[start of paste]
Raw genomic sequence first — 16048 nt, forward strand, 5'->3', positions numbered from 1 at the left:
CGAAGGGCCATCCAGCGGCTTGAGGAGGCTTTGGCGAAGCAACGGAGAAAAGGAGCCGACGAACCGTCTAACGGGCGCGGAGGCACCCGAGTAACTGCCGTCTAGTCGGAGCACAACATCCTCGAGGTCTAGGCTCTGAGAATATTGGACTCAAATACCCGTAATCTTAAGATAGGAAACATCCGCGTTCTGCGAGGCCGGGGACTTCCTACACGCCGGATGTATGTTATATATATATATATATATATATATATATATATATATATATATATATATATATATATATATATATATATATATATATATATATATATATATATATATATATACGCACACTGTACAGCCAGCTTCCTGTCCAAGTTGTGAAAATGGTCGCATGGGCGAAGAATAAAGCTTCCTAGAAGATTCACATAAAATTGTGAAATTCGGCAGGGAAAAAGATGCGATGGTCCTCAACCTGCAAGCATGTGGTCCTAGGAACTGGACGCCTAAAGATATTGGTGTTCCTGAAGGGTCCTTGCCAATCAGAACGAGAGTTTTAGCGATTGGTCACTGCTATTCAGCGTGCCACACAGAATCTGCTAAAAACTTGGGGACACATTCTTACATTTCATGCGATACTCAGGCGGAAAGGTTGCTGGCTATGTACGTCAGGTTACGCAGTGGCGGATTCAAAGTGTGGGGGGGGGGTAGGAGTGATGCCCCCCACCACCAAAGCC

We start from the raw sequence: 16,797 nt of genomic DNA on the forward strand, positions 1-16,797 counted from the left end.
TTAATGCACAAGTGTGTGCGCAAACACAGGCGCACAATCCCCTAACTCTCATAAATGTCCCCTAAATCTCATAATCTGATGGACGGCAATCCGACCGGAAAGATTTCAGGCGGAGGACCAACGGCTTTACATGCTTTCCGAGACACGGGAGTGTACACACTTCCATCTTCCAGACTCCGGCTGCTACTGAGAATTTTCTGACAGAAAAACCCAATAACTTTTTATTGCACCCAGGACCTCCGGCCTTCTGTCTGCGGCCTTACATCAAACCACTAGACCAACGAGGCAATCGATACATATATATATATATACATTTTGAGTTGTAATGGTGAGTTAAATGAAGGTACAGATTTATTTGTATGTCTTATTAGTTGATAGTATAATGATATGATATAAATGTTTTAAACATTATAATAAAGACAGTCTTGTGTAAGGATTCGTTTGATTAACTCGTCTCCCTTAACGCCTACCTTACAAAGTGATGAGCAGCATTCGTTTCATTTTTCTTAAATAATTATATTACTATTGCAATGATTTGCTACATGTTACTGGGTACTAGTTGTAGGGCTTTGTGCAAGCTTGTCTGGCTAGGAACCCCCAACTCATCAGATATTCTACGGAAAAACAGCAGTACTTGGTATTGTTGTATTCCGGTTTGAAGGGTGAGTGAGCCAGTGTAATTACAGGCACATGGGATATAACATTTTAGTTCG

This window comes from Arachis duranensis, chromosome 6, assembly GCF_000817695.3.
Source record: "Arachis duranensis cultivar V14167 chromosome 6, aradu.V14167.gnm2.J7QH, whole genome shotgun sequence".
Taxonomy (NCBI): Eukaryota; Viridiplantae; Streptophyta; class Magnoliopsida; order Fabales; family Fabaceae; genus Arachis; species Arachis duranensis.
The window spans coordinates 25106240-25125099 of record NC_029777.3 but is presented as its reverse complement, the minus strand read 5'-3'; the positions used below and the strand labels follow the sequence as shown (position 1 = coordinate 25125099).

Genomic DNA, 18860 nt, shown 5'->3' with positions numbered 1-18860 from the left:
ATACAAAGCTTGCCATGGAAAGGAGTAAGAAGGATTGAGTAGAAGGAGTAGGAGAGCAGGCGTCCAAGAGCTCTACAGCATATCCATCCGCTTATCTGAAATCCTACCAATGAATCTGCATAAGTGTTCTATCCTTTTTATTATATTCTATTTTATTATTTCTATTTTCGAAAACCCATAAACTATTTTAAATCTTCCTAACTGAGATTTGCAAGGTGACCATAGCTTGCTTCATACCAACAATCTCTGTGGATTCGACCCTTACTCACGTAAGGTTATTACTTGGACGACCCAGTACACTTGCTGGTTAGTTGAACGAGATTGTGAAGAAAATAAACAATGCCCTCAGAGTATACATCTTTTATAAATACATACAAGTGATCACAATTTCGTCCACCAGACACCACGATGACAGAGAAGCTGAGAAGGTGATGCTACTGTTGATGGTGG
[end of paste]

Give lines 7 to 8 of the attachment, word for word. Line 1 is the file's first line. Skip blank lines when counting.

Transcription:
Taxonomy (NCBI): Eukaryota; Viridiplantae; Streptophyta; class Magnoliopsida; order Fabales; family Fabaceae; genus Arachis; species Arachis duranensis.
The window spans coordinates 25106240-25125099 of record NC_029777.3 but is presented as its reverse complement, the minus strand read 5'-3'; the positions used below and the strand labels follow the sequence as shown (position 1 = coordinate 25125099).